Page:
Old Czech: kruh ("circle")

Czech: kruh ("circle")

Upper Sorbian: kruh ("circle")

Macedonian: кружен (krúžen), округол (ókrugol) ("round")

Russian: кру́глый (krúglyj), окру́глый (okrúglyj) ("round")

Ukrainian: круглий (krúhlyj) ("round")

Irish: cruinn ("round")

Welsh: crwn ("round")


Bulgarian: кръг (krǎg) ("circle")

Bulgarian: кръгъл (krǎ̀gǎl) ("round")

Macedonian: краг (krag), круг (krug) ("circle")

Old Polish: krąg (krang) ("circle")

Romanian: crâng (krâng) ("grove, thicket")


Luxembourgish: Rank ("ring")

Old French: harangue ("ring")

French: harangue ("ring")


Slovene: krọ̑g ("circle")

Slovene: okrogel ("round")

Czech: kroužek ("ring")

Polish: krąg (krong) ("circle")

Polish: krągły, okrągły ("round")

Old Church Slavonic: крѫгъ (krǫgŭ = krongŭ) ("circle")


---> Estonian: rõngas ("ring, loop, hoop")

---> Votic: rõngaz ("ring")


Luxembourgish: Krees ("circle")

Rhine Franconian: Krääs ("circle")

German: Kreis ("circle")

Breton: krenn ("round")

Cornish: krenn ("round")

Polish: kręg (kreng) ("circle; group of people")

Umbrian: krenkatrum ("circle")


Because a ring is worn on hand it might have come from a Polish word "ręka (renka)" meaning "hand" with a Corded Ware masculine ending of "-az".

None of the Germanic languages preserve the nasal "ę" = "en" which is kept in those Finnic languages.

Umbrian "krenkatrum" proves my theory of initial nasal "ę" in this word.

---> Ingrian: renkas ("ring")

---> Northern Karelian: renkas ("ring")

---> Southern Karelian: rengas ("ring")

---> Livvi: rengas ("ring")

---> Finnish: rengas ("ring, loop, hoop")

---> Finnish: rengas ("group of people")

---> Ludian: rengaz ("ring")

---> Veps: rengaz ("ring")

Occitan: arengua ("ring")

Spanish: arenga ("ring")

Portuguese: arenga ("ring")

Middle Latin: harenga ("ring") (?karenga)

There is also a possibility that "en" transformed to "in" as shown below.


Umbrian: cringatro ("circle")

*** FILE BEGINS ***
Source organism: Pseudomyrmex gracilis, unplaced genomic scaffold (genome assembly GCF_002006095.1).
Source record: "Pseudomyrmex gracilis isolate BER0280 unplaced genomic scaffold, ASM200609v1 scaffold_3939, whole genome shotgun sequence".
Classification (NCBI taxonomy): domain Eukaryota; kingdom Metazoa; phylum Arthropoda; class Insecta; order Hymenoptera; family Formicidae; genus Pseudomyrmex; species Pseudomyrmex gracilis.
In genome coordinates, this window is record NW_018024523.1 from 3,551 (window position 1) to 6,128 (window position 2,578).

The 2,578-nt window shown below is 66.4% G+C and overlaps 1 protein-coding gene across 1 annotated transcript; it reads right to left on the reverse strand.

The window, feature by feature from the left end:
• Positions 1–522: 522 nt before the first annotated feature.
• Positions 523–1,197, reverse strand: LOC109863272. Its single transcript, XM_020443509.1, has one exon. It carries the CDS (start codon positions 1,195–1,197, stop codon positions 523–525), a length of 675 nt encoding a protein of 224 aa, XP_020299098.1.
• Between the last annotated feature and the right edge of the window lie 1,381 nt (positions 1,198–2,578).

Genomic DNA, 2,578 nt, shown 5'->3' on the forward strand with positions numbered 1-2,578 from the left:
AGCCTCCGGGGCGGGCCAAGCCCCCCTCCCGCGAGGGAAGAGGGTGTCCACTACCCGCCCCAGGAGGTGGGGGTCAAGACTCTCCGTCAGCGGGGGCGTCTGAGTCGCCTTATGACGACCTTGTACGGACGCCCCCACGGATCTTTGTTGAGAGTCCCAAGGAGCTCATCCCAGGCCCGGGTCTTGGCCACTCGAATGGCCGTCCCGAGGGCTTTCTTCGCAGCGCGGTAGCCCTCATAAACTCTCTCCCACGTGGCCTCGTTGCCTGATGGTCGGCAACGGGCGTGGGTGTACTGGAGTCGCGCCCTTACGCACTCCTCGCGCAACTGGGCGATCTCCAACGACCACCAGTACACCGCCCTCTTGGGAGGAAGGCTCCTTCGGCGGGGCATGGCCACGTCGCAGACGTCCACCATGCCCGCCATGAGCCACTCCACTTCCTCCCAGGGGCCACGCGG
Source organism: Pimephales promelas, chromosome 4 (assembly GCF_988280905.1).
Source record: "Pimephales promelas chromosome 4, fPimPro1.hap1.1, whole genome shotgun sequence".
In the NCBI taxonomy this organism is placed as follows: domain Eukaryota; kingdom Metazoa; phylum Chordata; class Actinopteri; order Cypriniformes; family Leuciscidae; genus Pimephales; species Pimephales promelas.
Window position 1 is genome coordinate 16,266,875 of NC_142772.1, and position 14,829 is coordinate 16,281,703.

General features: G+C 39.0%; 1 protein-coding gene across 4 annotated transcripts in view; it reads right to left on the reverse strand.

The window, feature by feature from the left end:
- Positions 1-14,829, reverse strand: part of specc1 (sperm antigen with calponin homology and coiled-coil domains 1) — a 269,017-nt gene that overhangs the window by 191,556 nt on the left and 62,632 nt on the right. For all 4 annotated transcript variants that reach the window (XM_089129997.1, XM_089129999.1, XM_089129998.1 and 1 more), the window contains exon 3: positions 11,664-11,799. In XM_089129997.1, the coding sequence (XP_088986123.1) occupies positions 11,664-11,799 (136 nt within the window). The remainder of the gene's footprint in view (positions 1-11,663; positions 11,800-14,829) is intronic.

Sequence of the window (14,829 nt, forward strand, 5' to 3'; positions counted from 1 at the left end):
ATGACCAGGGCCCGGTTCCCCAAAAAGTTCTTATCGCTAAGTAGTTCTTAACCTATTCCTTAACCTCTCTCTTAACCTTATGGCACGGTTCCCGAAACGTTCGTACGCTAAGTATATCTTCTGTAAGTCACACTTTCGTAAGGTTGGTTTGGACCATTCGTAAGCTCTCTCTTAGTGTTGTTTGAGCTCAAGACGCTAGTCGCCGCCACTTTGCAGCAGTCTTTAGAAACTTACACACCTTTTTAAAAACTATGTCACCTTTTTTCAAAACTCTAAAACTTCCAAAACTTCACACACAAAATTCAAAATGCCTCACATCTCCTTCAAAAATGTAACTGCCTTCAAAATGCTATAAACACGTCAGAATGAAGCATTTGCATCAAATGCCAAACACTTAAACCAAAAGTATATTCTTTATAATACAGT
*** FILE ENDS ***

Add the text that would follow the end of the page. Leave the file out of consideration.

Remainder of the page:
Old Norse: kringr ("circle")

Faroese: kringur ("circle")

Middle Dutch: kring ("circle")

Dutch: kring ("circle")

Low German: Kring ("circle")

Middle High German: kring ("circle")

Limburgish: krink ("circle")


Old English: hring, hrincg ("ring")

Old Saxon: hring ("ring")

Old Norse: hringr ("ring")

Icelandic: hringur ("ring")


Middle English: ring, rink, renk ("ring")

Scots: ring ("ring")

English: ring, rink ("ring")

Old Frisian: hring ("ring")

North Frisian: Ring, Rink ("ring")

Saterland Frisian: Ring ("ring")

West Frisian: ring ("ring")

Middle Low German: ring ("ring")

Low German: rink ("ring")

Plautdietsch: Rinkj ("ring")

Old Dutch: ring, rinc ("ring")

Middle Dutch: ring, rinc ("ring")

Dutch: ring ("ring")

Afrikaans: ring ("ring")

Old High German: ring ("ring")

German: Ring ("ring")

Faroese: ringur ("ring")

Norn: ring ("ring")

Norwegian: ring ("ring")

Old Swedish: ringer ("ring")

Swedish: ring ("ring")

Old Danish: ring ("ring")

Danish: ring ("ring")

Elfdalian: ringg ("ring")

Gutnish: ringg ("ring")

Latvian: riņķis ("circle")

Old Italian: aringo, arringo ("ring")

Italian: aringa, arringa ("ring")


Phrygian: κίκλην (kiklen)

Old Irish: circul ("circle")

Irish: ciorcal ("circle")

Manx: kiarkyl ("circle")

Manx: kiarkyl ("ring")

Ukrainian: кільце́ (kilʹcé) ("ring")

Zazaki: kılor ("circle")


---> Karelian: ratas

---> Finnish: ratas ("cogwheel")

---> Finnish: ratti ("steering wheel")

---> Estonian: ratas

Sanskrit: रथ (ratha) ("chariot")

Lithuanian: ratas ("wheel, ring, circle")

Latvian: rats

Old Saxon: rath

Middle Low German: rat

Swedish: ratt

Finnish: ratti

Norwegian: ratt

Danish: rat

Elfdalian: ratt

Middle Dutch: rat, rad

Middle High German: rat

Plautdietsch: Raut

Dutch: rad

Limburgish: raad

Old High German: rad

German: Rad

Esperanto: rado

Luxembourgish: Rad


---> Basque: errota

Latin: rota

Albanian: rrotë

Aromanian: aroatã, roatã

Italian: ruota

Maltese: rota

Neapolitan: rota

Sicilian: rota

English: rota, rotate

Dutch: roteren

Catalan: roda

Galician: roda

Occitan: ròda, arròda

Portuguese: roda

Romansch: roda, rouda

Sardinian: roda, arroda, rota, orroda

Venetian: roda, rua


Franco-Provençal: roua

French: roue

Romanian: roată

Walloon: rowe


Old Frisian: reth

West Frisian: rêd

Albanian: rreth ("hoop, circle, wheel rim")


Asturian: rueda

Friulian: ruede

Istriot: rùda

Spanish: rueda

Article published on the 30th of October 2018. The theories above are the sole ideas of the Indo-European Connection. On 6th of September 2022 I removed the Hittite word "ḫalii̯a" because it does not mean wheel at all but "kneel", I do not know who forged it.